A Review by exbluejob.

I was quite looking forward to reading this book as the end of his service was contemporaneous with the start of mine. I was also curious about his transition from the Army to the RAF Regiment.

This book is written in a very peculiar style, very short paragraphs, usually of 10 – 20 sentences, each with a header. Whereas I was expecting some flowing dialogue giving a story ,what I got were small anecdotes from his life, following his ‘career’ for page after page after page. Endless, tedious, boring anecdotes. For example one night he had 3 pints of beer instead of his normal 2. Much mention of what a fantastic guy he was and amazing at chatting up girls. Full of non-sequiturs and anything he’d ever heard during his time became something that happened to him or one of his mates. We’ve all heard the hoary old chestnut about the RSM pointing his stick at a soldier and saying that there was a piece of shit at the end of it, the reply being ‘not my end sir’. Well if that had been an RAF story it would undoubtedly have happened to one of this guys mates.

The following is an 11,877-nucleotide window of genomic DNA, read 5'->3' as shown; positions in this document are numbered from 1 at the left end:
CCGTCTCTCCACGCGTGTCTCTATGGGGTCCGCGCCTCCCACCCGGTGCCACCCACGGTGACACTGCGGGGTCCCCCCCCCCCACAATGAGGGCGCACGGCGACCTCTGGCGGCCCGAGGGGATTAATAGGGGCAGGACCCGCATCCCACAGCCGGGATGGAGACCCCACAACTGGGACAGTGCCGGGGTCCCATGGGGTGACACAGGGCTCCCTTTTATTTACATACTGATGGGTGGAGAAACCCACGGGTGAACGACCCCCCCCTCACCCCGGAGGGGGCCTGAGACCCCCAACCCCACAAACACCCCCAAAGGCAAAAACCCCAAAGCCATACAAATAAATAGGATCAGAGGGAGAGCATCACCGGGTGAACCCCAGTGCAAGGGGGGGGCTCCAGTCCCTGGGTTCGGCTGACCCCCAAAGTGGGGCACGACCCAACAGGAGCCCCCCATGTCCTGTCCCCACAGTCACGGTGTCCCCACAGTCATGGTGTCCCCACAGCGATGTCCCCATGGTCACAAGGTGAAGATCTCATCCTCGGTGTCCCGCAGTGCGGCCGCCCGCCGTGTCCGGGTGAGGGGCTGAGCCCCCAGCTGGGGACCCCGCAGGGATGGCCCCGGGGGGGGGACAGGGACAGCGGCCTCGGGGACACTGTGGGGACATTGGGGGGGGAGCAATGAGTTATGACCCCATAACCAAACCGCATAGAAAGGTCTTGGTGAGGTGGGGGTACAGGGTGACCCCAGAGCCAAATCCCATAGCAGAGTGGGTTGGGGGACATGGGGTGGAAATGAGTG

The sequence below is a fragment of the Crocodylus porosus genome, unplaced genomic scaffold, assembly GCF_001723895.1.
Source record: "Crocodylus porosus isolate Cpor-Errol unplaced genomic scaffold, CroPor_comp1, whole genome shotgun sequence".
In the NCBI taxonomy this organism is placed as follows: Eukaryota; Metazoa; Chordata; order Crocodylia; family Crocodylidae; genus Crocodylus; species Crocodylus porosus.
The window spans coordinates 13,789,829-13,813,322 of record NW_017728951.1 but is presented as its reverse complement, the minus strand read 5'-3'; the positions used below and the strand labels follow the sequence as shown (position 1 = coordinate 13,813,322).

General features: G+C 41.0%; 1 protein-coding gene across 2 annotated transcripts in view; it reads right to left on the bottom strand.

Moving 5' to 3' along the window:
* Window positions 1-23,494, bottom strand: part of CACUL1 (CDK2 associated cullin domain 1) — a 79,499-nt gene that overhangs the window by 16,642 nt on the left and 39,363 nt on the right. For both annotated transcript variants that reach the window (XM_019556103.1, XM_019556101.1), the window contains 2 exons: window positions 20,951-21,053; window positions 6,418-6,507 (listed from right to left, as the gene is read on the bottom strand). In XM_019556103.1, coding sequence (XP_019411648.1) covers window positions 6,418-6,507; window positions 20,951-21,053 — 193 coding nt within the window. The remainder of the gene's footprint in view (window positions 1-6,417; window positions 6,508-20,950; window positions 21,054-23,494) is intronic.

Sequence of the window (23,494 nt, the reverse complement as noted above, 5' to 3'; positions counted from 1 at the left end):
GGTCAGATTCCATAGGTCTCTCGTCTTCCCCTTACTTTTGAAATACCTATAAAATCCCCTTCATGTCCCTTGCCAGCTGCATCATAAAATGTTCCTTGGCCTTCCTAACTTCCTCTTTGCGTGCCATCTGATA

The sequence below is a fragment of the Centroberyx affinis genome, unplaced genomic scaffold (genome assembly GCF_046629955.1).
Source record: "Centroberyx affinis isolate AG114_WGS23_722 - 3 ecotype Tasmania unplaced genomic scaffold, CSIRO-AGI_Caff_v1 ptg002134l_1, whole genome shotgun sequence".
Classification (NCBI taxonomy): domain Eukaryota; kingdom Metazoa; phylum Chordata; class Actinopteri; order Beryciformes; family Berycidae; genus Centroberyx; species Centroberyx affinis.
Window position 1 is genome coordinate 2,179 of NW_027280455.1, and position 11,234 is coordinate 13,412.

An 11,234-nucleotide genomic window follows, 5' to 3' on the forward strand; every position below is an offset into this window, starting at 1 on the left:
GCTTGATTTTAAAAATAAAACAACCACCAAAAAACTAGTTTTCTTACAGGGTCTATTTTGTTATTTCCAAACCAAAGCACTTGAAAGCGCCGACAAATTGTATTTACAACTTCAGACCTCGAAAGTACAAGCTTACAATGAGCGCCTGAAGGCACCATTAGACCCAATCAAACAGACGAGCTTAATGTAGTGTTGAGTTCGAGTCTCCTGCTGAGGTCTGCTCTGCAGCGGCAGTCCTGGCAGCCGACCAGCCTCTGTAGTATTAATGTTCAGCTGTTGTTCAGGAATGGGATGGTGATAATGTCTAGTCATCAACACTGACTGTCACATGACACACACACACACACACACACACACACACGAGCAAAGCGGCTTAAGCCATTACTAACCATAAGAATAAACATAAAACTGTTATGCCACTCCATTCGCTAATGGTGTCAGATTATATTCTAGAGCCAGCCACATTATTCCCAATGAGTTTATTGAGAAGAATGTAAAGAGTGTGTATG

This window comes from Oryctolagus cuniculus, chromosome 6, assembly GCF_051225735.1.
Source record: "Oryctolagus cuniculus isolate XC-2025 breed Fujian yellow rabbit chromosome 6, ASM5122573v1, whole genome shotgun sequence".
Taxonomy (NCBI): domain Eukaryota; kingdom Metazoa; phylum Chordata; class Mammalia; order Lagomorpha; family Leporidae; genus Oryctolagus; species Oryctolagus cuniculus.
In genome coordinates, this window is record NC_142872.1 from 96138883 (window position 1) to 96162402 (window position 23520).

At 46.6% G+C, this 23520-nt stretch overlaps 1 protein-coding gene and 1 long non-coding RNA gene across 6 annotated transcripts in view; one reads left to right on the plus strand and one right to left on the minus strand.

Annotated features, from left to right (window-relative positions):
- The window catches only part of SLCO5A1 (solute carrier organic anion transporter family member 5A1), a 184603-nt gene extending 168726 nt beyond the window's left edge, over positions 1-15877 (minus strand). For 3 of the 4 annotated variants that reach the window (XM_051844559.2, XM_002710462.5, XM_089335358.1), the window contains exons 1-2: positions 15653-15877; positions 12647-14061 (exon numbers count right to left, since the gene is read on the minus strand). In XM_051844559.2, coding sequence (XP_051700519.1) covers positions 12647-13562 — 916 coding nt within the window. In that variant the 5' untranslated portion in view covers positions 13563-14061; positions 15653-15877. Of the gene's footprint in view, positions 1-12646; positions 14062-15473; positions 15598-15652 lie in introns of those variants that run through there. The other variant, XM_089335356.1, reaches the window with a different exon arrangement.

View attachment 620968

As it turns out he joined the Army to be a driver but failed the driving course and was offered a transfer to the Royal Artillery which he took. Having failed as a gunner he was discharged. Hardly an auspicious start for our ‘cold war warrior’.

A month later he decided to join the RAF and of all the trades offered wanted to be a steward. After basic recruit training (and more endless snippets and anecdotes) he went on to steward training and actually passed! More never-ending snippets and, frankly, unbelievable stories, for example at Officers Mess balls etc. the officers and their ladies would be shagging any and everywhere with gay abandon. Pages without end of this and I’d gone from being irritated by quarter of the way through to annoyed by halfway through and my wife was commenting on my tutting. I quickly skimmed through the remainder, hoping against hope that there might be something of interest, a glimmer of a storyline but it wasn’t to be, just more dripping and dull little snippets of his life.